Ms Sharifa Nampeebwa Busomba, the deputy head teacher in charge of academics at Kakungulu Memorial School, Kibuli, said more than 50 percent of students had reported back.

“The fact is that money is scarce. Parents are really struggling.  Some students have paid, others have paid something.  Our policy here is that students pay what they can afford as long as we have an agreement on how the balance should be paid,” Ms Nampeebwa said.

Ms Nampeebwa advised parents who have not yet been able to raise their children’s fees to talk to the school administrations instead of staying home with the learners until they get money, yet at the end of the day, they have to clear the whole amount.

Ms Doreen Tendo, the assistant administrator at St Agnes Junior School Kampala, said some of the parents had deposited some school fees, but admitted that some of the learners had not yet reported back.
In Mukono, many learners were still stranded at home for lack of school requirements like toilet papers, brooms, and books.

Ms Joyce Namukasa, the deputy head teacher at Mpumu Primary School in Ntenjeru-Kisoga Town Council, said of 370 learners, only 70 had reported on the first day.

“The turn up is so poor and as I was coming to school today, I met several children along the way claiming they have not yet bought school requirements to return to class,”  she said. 

Mr Lawrence Tumusiime, the deputy head teacher at Salama School for the Blind, said 20 learners had reported out of 60 learners.

In Mbale, schools registered low turn up. Mr Moses Buyera, the head teacher of Mbale Secondary School, said only 40 percent of students reported to school on Monday.

The general secretary of the Uganda National Teachers’ Union (Unatu),  Mr Filbert Baguma, described the economic situation in the country as “unfortunate” which he said is biting everybody.

“You have requirements which if added together almost go to half of the schools fees or even more. It becomes very difficult, especially when the parents or guardians have more than one child to take them back to school,” Baguma said.  He urged schools to relax preconditions such as having zero balance or paying a certain percentage before a child can be allowed in school as this will lead to loss of time.

Elsewhere, a number of teachers we spoke to said a number of safeguards had been put in place to mitigate the rampant cases of fire outbreaks in schools. 

The school administrators also revealed that they had put measures in place to ensure that learners are not exposed to homosexuality, a vice that has recently engulfed some institutions.

In Teso Sub-region, a section of government secondary schools have shown commitment in battling isolated cases of homosexuality and lesbianism.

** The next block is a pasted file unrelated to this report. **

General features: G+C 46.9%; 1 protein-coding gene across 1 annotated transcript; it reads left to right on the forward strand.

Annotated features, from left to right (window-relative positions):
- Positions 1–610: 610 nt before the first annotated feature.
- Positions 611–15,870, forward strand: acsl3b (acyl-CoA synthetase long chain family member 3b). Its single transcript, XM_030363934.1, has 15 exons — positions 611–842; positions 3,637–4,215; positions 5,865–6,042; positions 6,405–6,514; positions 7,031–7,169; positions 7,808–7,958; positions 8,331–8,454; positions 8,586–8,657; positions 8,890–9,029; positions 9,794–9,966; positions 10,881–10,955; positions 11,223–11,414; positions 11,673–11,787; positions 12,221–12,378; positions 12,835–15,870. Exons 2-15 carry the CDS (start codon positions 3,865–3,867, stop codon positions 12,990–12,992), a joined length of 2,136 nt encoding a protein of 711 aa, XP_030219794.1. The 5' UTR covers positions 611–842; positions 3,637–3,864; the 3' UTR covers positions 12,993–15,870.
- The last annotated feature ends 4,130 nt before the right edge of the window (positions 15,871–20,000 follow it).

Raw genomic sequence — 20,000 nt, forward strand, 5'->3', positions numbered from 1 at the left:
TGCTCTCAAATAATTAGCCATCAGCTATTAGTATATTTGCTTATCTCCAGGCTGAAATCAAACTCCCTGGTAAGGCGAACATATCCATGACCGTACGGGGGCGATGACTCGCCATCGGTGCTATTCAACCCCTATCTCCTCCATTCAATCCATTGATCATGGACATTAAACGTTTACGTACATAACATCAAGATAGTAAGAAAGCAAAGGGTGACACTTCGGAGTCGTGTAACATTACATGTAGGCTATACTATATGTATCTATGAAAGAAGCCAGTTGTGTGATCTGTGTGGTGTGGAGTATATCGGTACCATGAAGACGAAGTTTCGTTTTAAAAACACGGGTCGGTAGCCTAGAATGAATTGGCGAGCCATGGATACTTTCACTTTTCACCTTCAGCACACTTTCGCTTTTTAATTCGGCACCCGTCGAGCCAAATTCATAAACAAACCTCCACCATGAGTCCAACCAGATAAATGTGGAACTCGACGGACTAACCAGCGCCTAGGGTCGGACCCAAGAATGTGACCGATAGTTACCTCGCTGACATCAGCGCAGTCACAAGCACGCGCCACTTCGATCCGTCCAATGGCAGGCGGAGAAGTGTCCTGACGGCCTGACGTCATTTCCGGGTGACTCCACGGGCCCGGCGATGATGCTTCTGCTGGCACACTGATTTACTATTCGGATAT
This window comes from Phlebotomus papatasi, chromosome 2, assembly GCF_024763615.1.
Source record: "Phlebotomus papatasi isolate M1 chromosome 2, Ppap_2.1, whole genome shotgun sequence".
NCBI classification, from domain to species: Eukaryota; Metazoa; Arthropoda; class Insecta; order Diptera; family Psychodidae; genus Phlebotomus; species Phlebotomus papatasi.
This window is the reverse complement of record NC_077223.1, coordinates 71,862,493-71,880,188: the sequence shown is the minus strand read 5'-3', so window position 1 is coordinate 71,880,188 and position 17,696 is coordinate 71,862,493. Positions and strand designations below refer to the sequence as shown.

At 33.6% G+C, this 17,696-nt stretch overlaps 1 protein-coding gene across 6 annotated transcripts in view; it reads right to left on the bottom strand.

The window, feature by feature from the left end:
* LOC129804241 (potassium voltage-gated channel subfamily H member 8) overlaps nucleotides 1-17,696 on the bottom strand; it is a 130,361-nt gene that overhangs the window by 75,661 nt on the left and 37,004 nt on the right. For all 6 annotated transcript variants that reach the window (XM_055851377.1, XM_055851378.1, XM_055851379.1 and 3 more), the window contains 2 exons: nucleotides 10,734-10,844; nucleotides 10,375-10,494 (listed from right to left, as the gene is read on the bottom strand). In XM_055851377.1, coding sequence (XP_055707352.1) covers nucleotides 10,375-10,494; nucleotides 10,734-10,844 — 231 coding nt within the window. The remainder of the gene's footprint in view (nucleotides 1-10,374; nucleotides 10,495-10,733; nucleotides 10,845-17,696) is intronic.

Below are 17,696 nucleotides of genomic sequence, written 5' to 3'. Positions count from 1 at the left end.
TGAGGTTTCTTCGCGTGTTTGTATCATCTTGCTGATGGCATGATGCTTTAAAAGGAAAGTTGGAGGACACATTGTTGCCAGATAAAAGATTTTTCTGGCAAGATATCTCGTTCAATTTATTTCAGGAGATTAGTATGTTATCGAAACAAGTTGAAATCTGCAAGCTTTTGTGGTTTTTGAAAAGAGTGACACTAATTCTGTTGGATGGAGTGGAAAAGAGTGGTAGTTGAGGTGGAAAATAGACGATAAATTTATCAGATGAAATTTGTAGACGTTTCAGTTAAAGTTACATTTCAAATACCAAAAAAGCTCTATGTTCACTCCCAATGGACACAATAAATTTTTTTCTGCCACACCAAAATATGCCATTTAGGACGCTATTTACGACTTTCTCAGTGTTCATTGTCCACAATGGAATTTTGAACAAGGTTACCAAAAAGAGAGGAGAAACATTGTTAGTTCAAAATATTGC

The head teacher of Ngora High School, Mr Eliphaz Opolot, said as a church-founded school, they will stick to their Christian values.

“We cherish our Christian values, anybody who defies the holy gospel teachings and goes for such an evil act will face expulsion,” Mr Opolot said.

He further said to address challenges and concerns of students, they have attached teachers as foster parents where each teacher attends to 20 students’ family meetings to guide and counsel them.

Mr Julius Opaso, the head teacher of Teso College Aloet, said their school values restrains students from indulging in immoral acts which may disrupt them from concentrating in academics. “I don’t want to be quoted on things which don’t happen in my school because we have never registered any case,” he said.

He added: “However, we always enforce school rules and regulations, carry out continuous guidance and counselling by inviting stakeholders like the police, the alumni and also do routine and abrupt roll calls and inspections as a mitigation measure,” Mr Opaso said.

Mr Martin Okiria Obore, the head teacher of Soroti Secondary School, said they will not condone such practices.

In Ntungamo, Mr Joseph Twiine Muganga, the head teacher of Mutuyera High School, said all safety measures against homosexuality and fire outbreaks are in place.

“We have enough fire extinguishers and have trained both students and staff members on how to use fire extinguishers,” he said.

The head teacher of St Kaggwa Boarding Primary school, Mr Selestino Twinomugisha, said: “At school we have guidance and counselling programme every day and we have increased on the number of teachers monitoring dormitories and we also have enough security guards.”

Compiled by Jane Nafula, Sylivia Katushabe, Bill Oketch, George Emuron, Alex Ashaba, Ambrose Musasizi, Michael Woniala, Fred Wambede, Milton Bandhio & Julius Byamukama, Brian A Kesiime & Diphas Kiguli